Is it a good idea for a US university to outsource the grading of students’ assignment papers to India?
At least one Professor at the University of Houston has taken the lead on this. The Chronicle for Higher Education has an article on Ms. Lori Whisenant, director of business law and ethics studies at the University of Houston. She teaches about 1000 students and has 7 Teaching Assistants (TAs) and outsources assignment grading to India (and other countries) through an outsourcer called EduMetry which is run, not surprisingly, by a PIO – Chandru Rajam.
The graders working for EduMetry, based in a Virginia suburb of Washington, are concentrated in India, Singapore, and Malaysia, along with some in the United States and elsewhere. They do their work online and communicate with professors via e-mail. The company advertises that its graders hold advanced degrees and can quickly turn around assignments with sophisticated commentary, because they are not juggling their own course work, too.
The idea behind this is that it frees Professors and TAs to do more research and teaching. From a student’s perspective, though, this means very little feedback on his/ her assignment and the grade received.
Here’s an (imagined) conversation which is possibly happening right now at Houston :
“Why did you give me a C+ ?” asked the student to the TA. “I thought, I did, like, quite well, you know. ”
“I don’t know,” shrugs the TA. “I didn’t give you a C+”.
” ‘Course you did”, says the student. “Says here – see? C+.”
“Yes, but I didn’t grade you”, says the TA. “And none of the other TAs did, either. Someone in India gave you the C+. And no, you can’t ask him why, because I don’t know who that was.”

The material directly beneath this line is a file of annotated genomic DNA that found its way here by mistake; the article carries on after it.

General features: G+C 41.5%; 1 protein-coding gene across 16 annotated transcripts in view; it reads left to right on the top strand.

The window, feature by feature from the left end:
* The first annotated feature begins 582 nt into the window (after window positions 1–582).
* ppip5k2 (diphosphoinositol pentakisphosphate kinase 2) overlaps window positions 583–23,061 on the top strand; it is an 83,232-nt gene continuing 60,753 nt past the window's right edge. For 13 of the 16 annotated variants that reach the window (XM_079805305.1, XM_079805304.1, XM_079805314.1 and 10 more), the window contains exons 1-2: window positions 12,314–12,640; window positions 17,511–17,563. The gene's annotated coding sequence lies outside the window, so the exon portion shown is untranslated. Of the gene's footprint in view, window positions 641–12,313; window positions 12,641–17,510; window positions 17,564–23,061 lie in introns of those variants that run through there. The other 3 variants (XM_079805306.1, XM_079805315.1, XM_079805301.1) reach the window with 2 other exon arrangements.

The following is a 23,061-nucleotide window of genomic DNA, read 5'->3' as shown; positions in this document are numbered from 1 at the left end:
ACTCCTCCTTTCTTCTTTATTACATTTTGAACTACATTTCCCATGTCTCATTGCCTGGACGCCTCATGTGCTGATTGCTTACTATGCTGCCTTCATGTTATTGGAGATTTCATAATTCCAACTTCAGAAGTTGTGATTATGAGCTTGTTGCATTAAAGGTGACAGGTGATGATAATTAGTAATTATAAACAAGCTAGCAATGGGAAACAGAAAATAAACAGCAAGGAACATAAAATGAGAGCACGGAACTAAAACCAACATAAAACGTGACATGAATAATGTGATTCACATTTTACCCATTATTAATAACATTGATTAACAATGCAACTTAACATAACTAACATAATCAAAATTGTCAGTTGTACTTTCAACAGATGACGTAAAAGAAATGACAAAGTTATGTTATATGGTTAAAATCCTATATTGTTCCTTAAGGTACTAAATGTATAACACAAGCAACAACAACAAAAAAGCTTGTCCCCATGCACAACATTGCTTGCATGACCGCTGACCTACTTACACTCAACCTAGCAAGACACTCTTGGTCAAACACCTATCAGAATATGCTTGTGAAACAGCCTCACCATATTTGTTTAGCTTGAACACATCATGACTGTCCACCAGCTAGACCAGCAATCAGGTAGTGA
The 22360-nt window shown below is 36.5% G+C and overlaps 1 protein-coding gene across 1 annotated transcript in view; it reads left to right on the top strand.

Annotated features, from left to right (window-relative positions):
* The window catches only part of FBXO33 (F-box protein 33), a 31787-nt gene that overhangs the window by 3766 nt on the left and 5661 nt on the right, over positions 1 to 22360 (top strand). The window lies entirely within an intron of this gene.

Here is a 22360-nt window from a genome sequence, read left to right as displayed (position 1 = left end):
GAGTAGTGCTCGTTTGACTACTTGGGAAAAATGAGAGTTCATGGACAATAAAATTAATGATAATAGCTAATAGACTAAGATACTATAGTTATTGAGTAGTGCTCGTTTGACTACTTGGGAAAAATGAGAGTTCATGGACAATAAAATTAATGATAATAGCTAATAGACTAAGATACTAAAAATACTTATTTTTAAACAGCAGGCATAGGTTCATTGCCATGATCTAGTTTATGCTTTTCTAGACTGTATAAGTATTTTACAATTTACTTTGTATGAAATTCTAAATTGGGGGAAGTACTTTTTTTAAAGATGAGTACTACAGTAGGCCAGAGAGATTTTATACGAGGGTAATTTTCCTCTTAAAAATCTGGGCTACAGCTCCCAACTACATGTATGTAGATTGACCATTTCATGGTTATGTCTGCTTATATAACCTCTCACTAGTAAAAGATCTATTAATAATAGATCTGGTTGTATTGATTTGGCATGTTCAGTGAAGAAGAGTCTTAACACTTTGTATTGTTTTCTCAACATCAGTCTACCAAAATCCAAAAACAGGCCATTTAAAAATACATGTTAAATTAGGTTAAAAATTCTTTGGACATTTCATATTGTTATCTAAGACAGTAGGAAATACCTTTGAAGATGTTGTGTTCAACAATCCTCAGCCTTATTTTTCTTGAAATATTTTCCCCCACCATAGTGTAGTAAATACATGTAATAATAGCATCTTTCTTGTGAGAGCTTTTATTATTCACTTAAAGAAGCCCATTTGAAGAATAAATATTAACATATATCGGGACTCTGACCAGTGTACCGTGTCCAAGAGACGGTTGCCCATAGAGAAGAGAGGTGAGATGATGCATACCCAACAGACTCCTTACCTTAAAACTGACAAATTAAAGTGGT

“What does someone in India know about my paper? ”
“A lot, according to him. He says you use too many apostrophes in the wrong places. He said your paper was “backwas”. What’s backwas, do you know?”
Jokes apart, you’d think that the seven TAs should be adequate. But as someone I know who has been a RA/ TA says:
If it were to take 5 mins to grade each student (and this is definitely on the low side, I would think), each
TA woud spend about 13 hours a week grading 150 students. Plus, say 3 class hours, so 16 hours right there. Plus hold office hours for 150 students: 20 mins each for the 10% of the students who actually come asking questions, and that’s another 5 hours. And undergrads can be insanely dense: I’ve spent an entire hour just repeating stuff for a couple of students …
The remaining 20 hours go towards taking classes (10 hours a week), doing homework (another 10 hours), so when does the thesis get done!
The key issue here of course is that a single Professor is teaching 1000 students. That seems an unusually high class size.
But I wonder if, going forward, really large class sizes are going to become the norm.
Almost every US university has a funding shortfall. They can only cut so many costs; they need to increase revenue too. What do you think they will do? Would it surprise you if they decided to admit more students (and even better, full-fee paying international students?)
But at the same time, they wouldn’t want to hire too many more permanent, tenured faculty, so perhaps they would resort to more adjunct faculty. But you cannot have Adjunct Faculty teaching Econ 1o1, so what do you do?
Increase class size.
I suspect this will probably happen a lot more at second and third rung universities. There used to be a time when any US university was a good university, and any US degree was better than an Indian degree – in people’s minds, that is. But from an international student’s perspective in these financial-aid starved times, one wonders if it still makes sense to apply to any but the top US universities.
Think about it, not only are you less likely to get a job after graduating from Tier 2 and Tier 3 US universities, you are now going to face the ultimate insult – the people grading your assignments graduated from the same Indian universities you rejected.